Many Americans will lose an hour of sleep on March 14, the first day of daylight-saving time, when clocks are set ahead one hour at 2 a.m. local standard time—making it harder to wake up, causing difficulty in staying alert and increasing the chance of sleepy-driving car crashes.
Ronald D. Chervin, M.D., says Americans can prepare for the daylight-saving time switch. Chervin says it can be as simple as going to sleep and waking up earlier by 15 minute intervals in the days leading up to Sunday's change.
"Being prepared is important, especially if you need to be alert that day for any reason, particularly driving a car. Even one hour of sleep loss can affect some people," says Chervin, a professor of neurology at the University of Michigan and director of U-M's Sleep Disorders Center. In the days immediately following the spring switch each year, more people have serious crashes, probably because of the sleep loss and adjustments that everyone's biological clock must make to the new schedule.
The first day of daylight-saving time is not the only time when the amount of sleep should be of concern, however. Chervin says most adults should get about eight to 8.5 hours of sleep a night, but many get less and are chronically sleep deprived. Those patterns can start in childhood.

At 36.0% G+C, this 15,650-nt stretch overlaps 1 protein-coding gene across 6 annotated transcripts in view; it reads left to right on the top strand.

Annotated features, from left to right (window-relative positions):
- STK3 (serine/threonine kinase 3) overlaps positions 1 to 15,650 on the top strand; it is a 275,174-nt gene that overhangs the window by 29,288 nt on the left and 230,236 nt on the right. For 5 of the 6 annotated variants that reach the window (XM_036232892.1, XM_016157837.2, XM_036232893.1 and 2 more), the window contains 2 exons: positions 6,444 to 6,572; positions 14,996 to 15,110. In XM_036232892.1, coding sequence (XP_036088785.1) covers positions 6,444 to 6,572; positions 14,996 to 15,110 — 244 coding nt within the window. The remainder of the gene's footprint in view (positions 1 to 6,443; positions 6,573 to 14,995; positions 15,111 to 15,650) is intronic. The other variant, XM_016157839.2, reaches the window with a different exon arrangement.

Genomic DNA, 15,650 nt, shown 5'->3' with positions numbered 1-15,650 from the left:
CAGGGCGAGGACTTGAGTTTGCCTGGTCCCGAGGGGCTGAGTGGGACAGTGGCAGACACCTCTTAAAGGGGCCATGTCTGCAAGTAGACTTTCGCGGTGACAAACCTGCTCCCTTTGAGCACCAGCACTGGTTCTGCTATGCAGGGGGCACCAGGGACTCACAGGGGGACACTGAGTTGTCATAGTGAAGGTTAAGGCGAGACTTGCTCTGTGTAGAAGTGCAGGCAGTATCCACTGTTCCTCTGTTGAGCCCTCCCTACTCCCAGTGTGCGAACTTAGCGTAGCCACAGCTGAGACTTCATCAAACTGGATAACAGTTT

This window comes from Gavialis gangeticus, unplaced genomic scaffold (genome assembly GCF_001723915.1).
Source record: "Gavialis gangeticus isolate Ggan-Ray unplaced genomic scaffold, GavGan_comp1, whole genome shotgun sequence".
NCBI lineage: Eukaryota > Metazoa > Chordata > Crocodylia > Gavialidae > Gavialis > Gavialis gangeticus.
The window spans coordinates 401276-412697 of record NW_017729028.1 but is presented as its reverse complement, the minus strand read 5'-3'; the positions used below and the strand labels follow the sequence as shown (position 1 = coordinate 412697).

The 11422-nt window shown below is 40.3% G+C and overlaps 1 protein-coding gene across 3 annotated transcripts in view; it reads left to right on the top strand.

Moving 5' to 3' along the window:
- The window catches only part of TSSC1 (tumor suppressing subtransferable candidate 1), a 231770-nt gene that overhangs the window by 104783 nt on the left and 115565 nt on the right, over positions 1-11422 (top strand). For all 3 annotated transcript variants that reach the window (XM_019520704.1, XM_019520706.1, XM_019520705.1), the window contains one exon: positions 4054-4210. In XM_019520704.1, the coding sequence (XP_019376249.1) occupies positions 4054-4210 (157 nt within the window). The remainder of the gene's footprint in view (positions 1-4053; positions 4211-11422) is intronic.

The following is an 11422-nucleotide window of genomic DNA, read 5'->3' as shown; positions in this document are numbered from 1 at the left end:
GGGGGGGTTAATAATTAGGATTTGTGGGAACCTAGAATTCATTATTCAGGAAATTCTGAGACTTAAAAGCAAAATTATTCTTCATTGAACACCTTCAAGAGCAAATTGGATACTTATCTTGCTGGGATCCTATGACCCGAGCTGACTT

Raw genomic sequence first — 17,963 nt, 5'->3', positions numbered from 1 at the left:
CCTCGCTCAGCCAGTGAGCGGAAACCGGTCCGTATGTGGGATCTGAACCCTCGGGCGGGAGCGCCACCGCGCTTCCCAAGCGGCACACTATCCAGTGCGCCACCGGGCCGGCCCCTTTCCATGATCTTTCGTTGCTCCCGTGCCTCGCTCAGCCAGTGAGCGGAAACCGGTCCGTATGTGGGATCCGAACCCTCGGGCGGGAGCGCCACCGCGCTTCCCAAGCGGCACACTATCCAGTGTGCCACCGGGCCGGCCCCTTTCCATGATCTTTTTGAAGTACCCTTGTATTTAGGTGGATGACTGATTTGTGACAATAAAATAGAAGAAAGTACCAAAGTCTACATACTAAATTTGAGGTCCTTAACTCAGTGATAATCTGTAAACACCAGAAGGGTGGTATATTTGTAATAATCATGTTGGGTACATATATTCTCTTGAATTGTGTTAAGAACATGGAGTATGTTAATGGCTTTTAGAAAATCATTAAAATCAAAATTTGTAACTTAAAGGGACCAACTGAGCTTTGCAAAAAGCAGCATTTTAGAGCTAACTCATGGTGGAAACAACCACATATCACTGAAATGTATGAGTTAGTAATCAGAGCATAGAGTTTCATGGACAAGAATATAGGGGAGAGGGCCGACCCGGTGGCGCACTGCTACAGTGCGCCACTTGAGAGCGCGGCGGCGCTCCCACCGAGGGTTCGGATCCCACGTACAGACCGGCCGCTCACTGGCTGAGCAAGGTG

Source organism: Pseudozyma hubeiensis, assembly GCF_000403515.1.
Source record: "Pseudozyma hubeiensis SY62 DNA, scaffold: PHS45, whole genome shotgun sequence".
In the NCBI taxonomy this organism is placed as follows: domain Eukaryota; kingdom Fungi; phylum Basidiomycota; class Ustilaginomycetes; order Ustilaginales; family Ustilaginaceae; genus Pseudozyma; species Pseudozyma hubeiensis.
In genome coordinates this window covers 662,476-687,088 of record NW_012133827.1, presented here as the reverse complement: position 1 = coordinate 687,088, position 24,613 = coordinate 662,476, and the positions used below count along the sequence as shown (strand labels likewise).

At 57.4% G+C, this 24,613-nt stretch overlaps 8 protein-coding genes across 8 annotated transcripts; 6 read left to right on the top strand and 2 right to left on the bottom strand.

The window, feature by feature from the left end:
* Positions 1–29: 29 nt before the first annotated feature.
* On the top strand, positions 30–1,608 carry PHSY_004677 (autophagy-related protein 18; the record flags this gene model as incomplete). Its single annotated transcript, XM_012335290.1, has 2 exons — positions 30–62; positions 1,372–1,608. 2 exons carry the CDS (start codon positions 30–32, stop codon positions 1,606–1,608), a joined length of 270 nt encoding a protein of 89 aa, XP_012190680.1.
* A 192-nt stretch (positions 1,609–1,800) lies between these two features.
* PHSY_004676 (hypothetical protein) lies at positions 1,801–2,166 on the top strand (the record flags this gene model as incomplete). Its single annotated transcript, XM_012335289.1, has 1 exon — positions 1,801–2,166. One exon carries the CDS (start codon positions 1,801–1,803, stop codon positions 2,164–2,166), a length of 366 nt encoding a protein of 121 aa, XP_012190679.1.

"We generally spend one-third of life sleeping—or at least we should," Chervin says. "We're learning more and more about how that one-third has critical impact on the other two-thirds."
It's hard to find any aspect of health untouched by sleep, Chervin says. The brain of a person who does not get enough sleep—in quality and in quantity—is unable to operate efficiently. Health, emotions, memory and more are affected. Furthermore, sleep disorders also may increase risks of obesity, diabetes, stroke and heart attacks.
U-M faculty engage in research about all aspects of sleep. The following are examples of current clinical research projects.
1. Relationships between difficulty breathing at night and changes in brain waves that may result in daytime
2. Sleep and and daytime thinking ability in children who have had cleft palates repaired
3. Impact of sleep apnea on pregnant mothers and their newborn babies
4. Sleep apnea and serotonin, an important neurotransmitter, in patients with Parkinson's disease
5. Sleep, seizures, and brain metabolism in critically ill newborn babies
6. Testing of a new telephone-based approach to therapy for chronic insomnia
Healthy Sleep Advice from the National Sleep Foundation
• Go to sleep and wake up at the same time every day, and avoid spending more time in bed than needed.
• Use your bedroom only for sleep to strengthen the association between your bed and sleep. It may help to remove work materials, computers and televisions from your bedroom.
• Create an environment conducive to sleep that is quiet, dark and cool with a comfortable mattress and pillows.
• Reduce or eliminate your intake of caffiene, nicotine and alcohol.
U-M's Sleep Disorders Center